February 1, 2023
The phrase to familiarize yourself with above all others this year is “hard market.” Insurance is subject to a range of forces — claims activity, social inflation in jury awards, stock market performance, inflation and the overall state of the economy, the availability and affordability of reinsurance, the end of an era of cheap capital, geopolitical concerns, and climate instability, among others. These factors combine to harden the market by driving insurers into a defensive posture to protect their balance sheets.
In a hard market, premiums increase, underwriting becomes more selective, the capacity to offer policies decreases, and insurance carriers become less aggressive competitors. There’s no point in soliciting your competition’s customers if you don’t have the capacity to write the risk.
Inflation and labor issues are big drivers of disruption, as is the drying up of the cheap capital well (which funded large tranches of reinsurance) and the challenging performance of the financial markets — most insurers invest portions of the premium they collect to offset claims losses and to generate additional revenue.
In the marine universe, the supply and cost issues around energy and distillates, the war in Ukraine, climate-driven uncertainty, record-smashing hull, cargo and property claims, huge settlements, and nuclear jury awards on P&I claims all have insurers battening the hatches.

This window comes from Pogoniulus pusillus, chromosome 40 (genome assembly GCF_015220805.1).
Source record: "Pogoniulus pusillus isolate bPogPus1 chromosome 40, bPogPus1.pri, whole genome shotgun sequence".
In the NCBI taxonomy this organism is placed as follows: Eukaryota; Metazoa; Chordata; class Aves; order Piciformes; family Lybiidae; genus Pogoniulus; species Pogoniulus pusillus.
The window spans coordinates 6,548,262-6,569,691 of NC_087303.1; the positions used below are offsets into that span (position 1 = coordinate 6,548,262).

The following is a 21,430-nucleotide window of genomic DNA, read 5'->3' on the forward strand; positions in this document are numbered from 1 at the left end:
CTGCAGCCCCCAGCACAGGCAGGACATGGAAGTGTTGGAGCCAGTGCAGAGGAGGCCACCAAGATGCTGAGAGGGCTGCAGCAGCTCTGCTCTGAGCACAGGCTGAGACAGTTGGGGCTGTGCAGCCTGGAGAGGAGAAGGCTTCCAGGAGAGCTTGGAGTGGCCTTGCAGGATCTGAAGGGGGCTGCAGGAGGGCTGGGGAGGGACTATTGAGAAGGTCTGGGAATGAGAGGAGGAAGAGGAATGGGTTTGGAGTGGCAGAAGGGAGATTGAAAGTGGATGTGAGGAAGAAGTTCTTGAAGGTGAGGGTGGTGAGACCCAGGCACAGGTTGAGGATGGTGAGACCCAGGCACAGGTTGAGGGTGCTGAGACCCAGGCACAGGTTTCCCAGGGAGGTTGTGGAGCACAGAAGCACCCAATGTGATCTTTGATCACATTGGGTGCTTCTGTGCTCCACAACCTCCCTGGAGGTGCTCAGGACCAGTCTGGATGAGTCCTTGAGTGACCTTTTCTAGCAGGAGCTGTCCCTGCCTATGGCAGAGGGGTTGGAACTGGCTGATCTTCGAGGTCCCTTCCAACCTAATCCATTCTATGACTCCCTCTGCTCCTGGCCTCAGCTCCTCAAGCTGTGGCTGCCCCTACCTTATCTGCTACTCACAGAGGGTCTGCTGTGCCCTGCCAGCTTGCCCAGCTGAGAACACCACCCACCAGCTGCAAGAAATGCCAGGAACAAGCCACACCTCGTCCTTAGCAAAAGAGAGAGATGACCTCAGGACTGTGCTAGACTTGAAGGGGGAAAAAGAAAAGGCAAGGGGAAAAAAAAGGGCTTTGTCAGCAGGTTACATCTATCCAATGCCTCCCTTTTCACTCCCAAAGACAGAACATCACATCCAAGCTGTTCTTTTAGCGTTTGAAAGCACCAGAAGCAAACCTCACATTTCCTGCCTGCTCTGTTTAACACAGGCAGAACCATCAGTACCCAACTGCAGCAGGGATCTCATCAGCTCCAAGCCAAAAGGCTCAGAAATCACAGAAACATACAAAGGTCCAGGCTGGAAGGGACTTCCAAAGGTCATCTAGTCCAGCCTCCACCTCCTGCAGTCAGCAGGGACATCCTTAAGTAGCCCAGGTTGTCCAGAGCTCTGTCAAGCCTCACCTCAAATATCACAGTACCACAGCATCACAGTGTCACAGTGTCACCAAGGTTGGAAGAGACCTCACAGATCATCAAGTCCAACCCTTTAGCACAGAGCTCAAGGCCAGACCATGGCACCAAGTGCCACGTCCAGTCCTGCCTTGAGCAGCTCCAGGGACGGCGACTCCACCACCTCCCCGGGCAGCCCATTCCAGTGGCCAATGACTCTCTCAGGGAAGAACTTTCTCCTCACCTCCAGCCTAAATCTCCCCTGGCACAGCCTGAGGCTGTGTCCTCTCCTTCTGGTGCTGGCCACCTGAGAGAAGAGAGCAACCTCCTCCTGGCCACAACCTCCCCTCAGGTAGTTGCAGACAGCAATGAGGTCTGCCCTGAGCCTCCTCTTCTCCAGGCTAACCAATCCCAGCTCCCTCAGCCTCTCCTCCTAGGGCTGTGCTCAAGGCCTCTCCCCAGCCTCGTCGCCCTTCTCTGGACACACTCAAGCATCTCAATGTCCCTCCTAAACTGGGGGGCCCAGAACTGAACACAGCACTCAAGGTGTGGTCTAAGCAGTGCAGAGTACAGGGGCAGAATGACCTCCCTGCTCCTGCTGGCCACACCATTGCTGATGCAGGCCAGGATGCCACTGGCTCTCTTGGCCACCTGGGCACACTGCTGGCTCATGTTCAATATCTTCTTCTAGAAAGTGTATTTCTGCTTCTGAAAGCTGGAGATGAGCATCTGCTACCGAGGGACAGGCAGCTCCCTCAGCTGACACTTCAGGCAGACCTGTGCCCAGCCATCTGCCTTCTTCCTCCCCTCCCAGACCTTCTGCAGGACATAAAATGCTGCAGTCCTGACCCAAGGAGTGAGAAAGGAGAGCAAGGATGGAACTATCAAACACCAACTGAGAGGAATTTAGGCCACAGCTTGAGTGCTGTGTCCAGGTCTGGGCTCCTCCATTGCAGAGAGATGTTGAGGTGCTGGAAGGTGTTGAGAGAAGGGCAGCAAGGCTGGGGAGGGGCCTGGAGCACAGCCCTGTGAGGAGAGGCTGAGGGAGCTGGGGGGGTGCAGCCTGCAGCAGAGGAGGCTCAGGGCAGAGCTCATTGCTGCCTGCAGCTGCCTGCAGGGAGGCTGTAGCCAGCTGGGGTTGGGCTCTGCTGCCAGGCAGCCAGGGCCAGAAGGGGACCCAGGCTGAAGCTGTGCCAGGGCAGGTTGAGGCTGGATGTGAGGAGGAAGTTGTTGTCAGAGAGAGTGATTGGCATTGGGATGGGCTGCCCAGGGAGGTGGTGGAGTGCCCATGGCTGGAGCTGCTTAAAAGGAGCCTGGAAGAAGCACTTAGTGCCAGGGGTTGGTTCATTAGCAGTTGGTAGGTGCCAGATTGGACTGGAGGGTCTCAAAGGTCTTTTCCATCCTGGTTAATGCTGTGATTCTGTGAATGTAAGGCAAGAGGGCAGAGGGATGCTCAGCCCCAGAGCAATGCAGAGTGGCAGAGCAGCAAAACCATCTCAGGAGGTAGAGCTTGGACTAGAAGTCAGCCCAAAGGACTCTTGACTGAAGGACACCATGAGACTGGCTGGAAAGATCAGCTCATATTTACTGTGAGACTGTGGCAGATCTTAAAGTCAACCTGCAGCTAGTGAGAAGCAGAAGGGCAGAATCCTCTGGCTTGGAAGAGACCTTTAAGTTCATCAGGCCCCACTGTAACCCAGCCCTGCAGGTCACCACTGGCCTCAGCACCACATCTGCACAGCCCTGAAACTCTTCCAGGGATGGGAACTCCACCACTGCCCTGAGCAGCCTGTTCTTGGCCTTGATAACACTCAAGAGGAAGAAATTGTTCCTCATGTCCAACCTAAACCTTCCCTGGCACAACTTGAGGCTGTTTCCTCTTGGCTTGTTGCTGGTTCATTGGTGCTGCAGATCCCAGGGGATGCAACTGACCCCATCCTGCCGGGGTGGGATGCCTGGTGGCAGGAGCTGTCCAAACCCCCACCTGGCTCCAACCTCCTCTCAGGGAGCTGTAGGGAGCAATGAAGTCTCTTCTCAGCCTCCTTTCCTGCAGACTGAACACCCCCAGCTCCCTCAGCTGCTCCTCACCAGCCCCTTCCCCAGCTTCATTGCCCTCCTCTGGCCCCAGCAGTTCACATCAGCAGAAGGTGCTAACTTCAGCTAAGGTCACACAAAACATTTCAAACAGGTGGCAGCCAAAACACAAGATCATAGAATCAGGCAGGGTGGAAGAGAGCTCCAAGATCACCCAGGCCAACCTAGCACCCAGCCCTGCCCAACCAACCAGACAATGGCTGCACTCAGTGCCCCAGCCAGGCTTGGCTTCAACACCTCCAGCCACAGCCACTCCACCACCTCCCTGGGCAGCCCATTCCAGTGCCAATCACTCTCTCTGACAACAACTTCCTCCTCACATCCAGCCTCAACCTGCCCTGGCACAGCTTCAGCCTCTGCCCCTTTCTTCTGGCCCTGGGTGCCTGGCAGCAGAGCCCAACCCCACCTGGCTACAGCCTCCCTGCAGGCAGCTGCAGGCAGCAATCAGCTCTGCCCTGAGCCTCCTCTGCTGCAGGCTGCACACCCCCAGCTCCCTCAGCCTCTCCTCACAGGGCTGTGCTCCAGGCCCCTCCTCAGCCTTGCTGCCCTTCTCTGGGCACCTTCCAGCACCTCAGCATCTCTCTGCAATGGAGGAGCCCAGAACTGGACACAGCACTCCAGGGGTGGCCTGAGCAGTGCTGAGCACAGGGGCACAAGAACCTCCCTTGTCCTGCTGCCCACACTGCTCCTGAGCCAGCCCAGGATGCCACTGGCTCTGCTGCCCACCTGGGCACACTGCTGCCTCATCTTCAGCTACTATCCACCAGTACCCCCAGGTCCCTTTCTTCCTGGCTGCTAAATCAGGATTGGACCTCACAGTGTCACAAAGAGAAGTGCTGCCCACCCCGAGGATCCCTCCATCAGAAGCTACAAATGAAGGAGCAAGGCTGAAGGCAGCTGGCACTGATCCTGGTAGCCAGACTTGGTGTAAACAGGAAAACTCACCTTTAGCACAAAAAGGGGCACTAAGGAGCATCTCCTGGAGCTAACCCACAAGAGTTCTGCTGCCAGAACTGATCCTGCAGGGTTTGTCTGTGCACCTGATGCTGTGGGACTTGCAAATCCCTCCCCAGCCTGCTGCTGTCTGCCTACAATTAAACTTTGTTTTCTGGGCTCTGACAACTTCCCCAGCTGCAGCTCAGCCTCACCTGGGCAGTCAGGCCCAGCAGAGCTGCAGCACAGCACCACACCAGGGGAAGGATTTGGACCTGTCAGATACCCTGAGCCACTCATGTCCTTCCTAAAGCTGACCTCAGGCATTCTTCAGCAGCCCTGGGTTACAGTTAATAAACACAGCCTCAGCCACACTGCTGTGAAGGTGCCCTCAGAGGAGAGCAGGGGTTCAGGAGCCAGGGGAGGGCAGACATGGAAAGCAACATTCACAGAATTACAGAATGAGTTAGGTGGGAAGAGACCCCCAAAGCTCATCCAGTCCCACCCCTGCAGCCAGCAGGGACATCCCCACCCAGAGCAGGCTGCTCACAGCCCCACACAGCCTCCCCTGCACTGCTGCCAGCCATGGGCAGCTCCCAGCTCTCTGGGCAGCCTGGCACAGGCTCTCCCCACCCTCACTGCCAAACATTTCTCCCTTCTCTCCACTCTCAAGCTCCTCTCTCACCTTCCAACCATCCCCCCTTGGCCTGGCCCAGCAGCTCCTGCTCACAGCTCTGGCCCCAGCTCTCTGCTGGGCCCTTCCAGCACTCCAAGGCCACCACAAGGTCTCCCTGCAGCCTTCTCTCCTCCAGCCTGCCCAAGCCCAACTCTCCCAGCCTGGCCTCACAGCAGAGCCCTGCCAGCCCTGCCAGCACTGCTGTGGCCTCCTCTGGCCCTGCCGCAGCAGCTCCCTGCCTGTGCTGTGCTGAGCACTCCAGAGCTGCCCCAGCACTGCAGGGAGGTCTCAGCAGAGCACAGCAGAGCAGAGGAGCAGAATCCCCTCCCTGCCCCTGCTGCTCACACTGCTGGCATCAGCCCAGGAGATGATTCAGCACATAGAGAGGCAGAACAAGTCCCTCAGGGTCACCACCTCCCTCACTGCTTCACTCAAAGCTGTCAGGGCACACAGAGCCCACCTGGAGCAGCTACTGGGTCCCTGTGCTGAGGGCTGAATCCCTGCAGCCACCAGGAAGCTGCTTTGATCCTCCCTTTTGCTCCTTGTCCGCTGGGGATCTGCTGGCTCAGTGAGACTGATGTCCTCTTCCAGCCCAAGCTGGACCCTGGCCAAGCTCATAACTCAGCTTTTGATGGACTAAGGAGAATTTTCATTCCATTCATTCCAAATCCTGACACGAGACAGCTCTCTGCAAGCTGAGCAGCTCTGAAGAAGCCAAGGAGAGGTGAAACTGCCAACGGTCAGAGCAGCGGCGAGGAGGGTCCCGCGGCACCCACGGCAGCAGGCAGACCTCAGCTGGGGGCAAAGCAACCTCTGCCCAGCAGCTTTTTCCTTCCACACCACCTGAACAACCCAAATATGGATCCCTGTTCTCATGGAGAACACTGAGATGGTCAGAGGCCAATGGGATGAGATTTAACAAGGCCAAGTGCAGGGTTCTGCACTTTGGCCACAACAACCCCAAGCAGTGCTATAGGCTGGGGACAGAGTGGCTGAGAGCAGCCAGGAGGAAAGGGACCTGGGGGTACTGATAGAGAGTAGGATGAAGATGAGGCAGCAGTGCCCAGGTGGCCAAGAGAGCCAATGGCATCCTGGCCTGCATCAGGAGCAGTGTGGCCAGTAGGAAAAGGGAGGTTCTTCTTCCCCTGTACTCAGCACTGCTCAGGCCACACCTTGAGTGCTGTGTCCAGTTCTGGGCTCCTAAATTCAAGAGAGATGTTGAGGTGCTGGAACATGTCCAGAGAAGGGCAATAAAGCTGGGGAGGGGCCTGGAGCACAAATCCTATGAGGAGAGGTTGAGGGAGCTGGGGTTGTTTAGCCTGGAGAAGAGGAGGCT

We are also seeing other longer-term trends in the economy having increasing impacts on insurance. Environmental, Social & Corporate Governance (ESG) concerns are coming to the fore and will likely feature more heavily in approaches to underwriting.
Already, some insurers and reinsurers are declining to take on new hydrocarbon business. State legislatures in oil and gas states are less than impressed. AI, machine learning and increased automation will also continue to decouple the person from the process when it comes to underwriting and quoting coverage.
This will mean potential expense savings for insurers, but will they pass these on to customers? And what impact will robo-underwriting have on the quality of the product that has been driven by the expertise of actual people since the early days at Lloyd’s Coffee House?
What can individual operators and companies do to offset this? Well as the old saw has it, quality will out. A good risk will still be attractive to insurers, even in a time of retrenchment. Making sure you are paying attention to the details like vessel or yard housekeeping, culture, safety management systems, maintenance and training, loss-control recommendations and working with your insurance agent will put you in the best position to weather the storm.
Hard markets are no fun for anyone, but a proactive and prepared business can avoid most of the issues they cause.